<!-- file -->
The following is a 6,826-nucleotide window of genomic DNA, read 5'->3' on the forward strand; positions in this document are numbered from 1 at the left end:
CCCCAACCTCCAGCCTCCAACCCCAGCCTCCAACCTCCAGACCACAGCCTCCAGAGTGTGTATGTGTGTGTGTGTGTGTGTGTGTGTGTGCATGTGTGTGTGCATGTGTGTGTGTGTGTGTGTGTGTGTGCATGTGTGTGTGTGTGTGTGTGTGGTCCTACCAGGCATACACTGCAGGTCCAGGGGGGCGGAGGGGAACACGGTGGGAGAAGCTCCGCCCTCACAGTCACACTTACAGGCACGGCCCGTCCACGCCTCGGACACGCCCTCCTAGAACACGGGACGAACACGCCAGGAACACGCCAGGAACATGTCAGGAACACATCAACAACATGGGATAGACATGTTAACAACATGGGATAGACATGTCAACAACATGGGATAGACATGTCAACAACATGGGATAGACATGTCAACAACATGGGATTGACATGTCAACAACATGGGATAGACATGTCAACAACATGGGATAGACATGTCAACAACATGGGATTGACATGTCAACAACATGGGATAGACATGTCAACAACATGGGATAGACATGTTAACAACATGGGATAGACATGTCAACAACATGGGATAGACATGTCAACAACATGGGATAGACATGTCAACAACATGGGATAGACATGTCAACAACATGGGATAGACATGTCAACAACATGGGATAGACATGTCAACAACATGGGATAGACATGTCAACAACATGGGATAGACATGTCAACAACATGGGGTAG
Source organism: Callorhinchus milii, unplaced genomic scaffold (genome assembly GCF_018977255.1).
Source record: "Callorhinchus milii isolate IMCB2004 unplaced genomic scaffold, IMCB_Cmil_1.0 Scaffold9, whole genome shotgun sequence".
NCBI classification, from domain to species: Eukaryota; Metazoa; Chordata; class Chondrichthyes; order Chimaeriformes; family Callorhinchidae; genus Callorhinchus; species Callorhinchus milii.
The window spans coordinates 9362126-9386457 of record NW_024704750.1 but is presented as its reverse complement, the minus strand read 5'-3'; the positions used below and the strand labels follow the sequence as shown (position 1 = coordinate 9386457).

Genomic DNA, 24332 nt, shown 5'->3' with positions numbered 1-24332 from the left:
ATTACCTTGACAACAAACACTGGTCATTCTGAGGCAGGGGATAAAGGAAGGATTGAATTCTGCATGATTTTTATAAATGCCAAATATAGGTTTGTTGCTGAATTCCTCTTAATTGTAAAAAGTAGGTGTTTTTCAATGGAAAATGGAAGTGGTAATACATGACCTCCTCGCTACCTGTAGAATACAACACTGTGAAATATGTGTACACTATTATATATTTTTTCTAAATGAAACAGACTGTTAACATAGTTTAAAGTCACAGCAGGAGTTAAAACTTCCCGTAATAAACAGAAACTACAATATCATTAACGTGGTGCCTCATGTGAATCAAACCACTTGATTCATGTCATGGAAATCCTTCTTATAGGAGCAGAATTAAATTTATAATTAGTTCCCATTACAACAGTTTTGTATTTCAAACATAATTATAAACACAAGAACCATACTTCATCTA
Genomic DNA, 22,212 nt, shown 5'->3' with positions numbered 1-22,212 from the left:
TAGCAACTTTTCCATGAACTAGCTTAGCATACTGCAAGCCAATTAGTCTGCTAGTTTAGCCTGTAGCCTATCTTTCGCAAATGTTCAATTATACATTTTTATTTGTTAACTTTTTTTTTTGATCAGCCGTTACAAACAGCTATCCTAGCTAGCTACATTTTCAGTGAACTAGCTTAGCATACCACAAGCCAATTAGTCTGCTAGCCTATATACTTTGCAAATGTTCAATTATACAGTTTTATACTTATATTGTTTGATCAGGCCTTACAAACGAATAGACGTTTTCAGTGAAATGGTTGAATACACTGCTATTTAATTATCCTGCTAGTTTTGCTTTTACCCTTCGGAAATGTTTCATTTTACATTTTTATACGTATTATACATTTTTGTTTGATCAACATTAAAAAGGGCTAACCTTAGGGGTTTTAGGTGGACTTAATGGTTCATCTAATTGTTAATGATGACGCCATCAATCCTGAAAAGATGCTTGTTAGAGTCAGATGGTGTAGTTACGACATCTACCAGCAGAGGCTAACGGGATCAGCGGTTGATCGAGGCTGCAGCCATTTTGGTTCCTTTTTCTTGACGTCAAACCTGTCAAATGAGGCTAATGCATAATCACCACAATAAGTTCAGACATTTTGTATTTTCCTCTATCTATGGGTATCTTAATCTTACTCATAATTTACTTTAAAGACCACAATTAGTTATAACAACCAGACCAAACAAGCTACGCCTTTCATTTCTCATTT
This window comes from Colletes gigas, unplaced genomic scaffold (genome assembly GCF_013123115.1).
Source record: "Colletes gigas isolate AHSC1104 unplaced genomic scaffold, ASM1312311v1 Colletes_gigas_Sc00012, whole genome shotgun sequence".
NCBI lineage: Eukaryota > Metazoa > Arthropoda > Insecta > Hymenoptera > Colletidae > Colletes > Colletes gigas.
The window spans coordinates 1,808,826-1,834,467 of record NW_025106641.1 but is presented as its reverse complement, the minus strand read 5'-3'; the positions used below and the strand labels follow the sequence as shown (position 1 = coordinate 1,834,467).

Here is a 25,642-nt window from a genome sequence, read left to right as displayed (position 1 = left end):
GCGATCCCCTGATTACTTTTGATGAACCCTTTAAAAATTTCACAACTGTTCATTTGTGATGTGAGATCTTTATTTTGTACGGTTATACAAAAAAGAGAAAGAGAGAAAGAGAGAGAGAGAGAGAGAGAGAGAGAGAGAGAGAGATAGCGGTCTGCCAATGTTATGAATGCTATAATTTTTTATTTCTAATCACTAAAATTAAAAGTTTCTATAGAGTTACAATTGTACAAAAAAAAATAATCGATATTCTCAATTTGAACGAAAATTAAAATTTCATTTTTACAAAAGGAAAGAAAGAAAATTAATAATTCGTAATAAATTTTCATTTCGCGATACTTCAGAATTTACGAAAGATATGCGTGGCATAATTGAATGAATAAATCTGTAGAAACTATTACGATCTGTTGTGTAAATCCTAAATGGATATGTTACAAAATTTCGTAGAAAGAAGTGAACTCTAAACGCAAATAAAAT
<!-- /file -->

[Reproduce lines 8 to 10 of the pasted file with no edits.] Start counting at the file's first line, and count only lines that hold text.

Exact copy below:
ATTACCTTGACAACAAACACTGGTCATTCTGAGGCAGGGGATAAAGGAAGGATTGAATTCTGCATGATTTTTATAAATGCCAAATATAGGTTTGTTGCTGAATTCCTCTTAATTGTAAAAAGTAGGTGTTTTTCAATGGAAAATGGAAGTGGTAATACATGACCTCCTCGCTACCTGTAGAATACAACACTGTGAAATATGTGTACACTATTATATATTTTTTCTAAATGAAACAGACTGTTAACATAGTTTAAAGTCACAGCAGGAGTTAAAACTTCCCGTAATAAACAGAAACTACAATATCATTAACGTGGTGCCTCATGTGAATCAAACCACTTGATTCATGTCATGGAAATCCTTCTTATAGGAGCAGAATTAAATTTATAATTAGTTCCCATTACAACAGTTTTGTATTTCAAACATAATTATAAACACAAGAACCATACTTCATCTA
Genomic DNA, 22,212 nt, shown 5'->3' with positions numbered 1-22,212 from the left:
TAGCAACTTTTCCATGAACTAGCTTAGCATACTGCAAGCCAATTAGTCTGCTAGTTTAGCCTGTAGCCTATCTTTCGCAAATGTTCAATTATACATTTTTATTTGTTAACTTTTTTTTTTGATCAGCCGTTACAAACAGCTATCCTAGCTAGCTACATTTTCAGTGAACTAGCTTAGCATACCACAAGCCAATTAGTCTGCTAGCCTATATACTTTGCAAATGTTCAATTATACAGTTTTATACTTATATTGTTTGATCAGGCCTTACAAACGAATAGACGTTTTCAGTGAAATGGTTGAATACACTGCTATTTAATTATCCTGCTAGTTTTGCTTTTACCCTTCGGAAATGTTTCATTTTACATTTTTATACGTATTATACATTTTTGTTTGATCAACATTAAAAAGGGCTAACCTTAGGGGTTTTAGGTGGACTTAATGGTTCATCTAATTGTTAATGATGACGCCATCAATCCTGAAAAGATGCTTGTTAGAGTCAGATGGTGTAGTTACGACATCTACCAGCAGAGGCTAACGGGATCAGCGGTTGATCGAGGCTGCAGCCATTTTGGTTCCTTTTTCTTGACGTCAAACCTGTCAAATGAGGCTAATGCATAATCACCACAATAAGTTCAGACATTTTGTATTTTCCTCTATCTATGGGTATCTTAATCTTACTCATAATTTACTTTAAAGACCACAATTAGTTATAACAACCAGACCAAACAAGCTACGCCTTTCATTTCTCATTT